Andor Technology, an Oxford Instruments company, has introduced Dragonfly, a high-speed confocal imaging platform supporting multiple high-contrast imaging techniques. Dragonfly integrates Andor’s cameras with patented illumination technologies and optimised optical design to deliver high image quality: characterised by low noise, wide dynamic range, high resolution and high sensitivity. The Borealis Perfect Illumination Delivery system used for confocal and widefield imaging provides stability, uniformity and spectral range extending into the NIR region, where autofluorescence can be largely avoided.
Up to twenty times faster than conventional confocal microscopes, Dragonfly is a highly productive imaging platform which provides superior spatial and temporal resolution, often revealing previously undetected information in microscopic specimens.
Dragonfly is designed to provide fast and sharp imaging of a wide range of specimens including bacteria, single molecules at the cell membrane, embryos, organoids and fixed and acute tissue sections. Confocal illumination by hundreds of microbeams minimises photobleaching and protects from phototoxicity, essential for successful live cell experiments. Dragonfly’s laser widefield imaging is integrated with GPU-accelerated deconvolution, to embrace yeast and other thin specimen imaging, to reveal high contrast and resolution at very low exposure levels.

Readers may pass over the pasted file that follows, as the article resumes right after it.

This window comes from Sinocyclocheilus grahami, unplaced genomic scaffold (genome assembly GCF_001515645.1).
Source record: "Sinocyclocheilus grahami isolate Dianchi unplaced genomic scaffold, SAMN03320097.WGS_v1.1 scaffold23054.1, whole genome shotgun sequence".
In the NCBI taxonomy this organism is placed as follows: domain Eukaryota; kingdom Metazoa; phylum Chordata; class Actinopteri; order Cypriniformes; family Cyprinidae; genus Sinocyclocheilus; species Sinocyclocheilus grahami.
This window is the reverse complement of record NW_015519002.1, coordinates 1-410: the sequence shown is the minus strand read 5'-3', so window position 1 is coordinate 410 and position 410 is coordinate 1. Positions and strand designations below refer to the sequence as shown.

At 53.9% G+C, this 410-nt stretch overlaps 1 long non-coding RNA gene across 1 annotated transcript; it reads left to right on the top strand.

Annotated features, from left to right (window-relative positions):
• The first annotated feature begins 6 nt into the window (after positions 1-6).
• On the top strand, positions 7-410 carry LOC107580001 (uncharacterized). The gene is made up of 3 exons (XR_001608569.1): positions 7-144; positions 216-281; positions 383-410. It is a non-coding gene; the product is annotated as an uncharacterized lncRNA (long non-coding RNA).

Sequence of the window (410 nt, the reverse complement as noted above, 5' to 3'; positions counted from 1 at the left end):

The Dragonfly hardware platform has been developed alongside a new software suite named Fusion. Fusion is designed for ease-of-use and high performance, reducing the complexity of instrument control and simplifying acquisition. Intimately aware of multi-dimensional data, Fusion enables real-time volumetric image rendering to provide instant feedback of specimen health, imaging conditions and spatial relationships of key features within specimens. Fusion’s GPU-accelerated deconvolution, running at least 10x faster than conventional processing, offers iterative algorithms which enhance contrast as well as lateral and axial resolution in laser widefield, confocal and TIRF imaging. Deconvolution can be integrated with the acquisition protocols so that results are available with minimal delay and users avoid time consuming data transfer steps.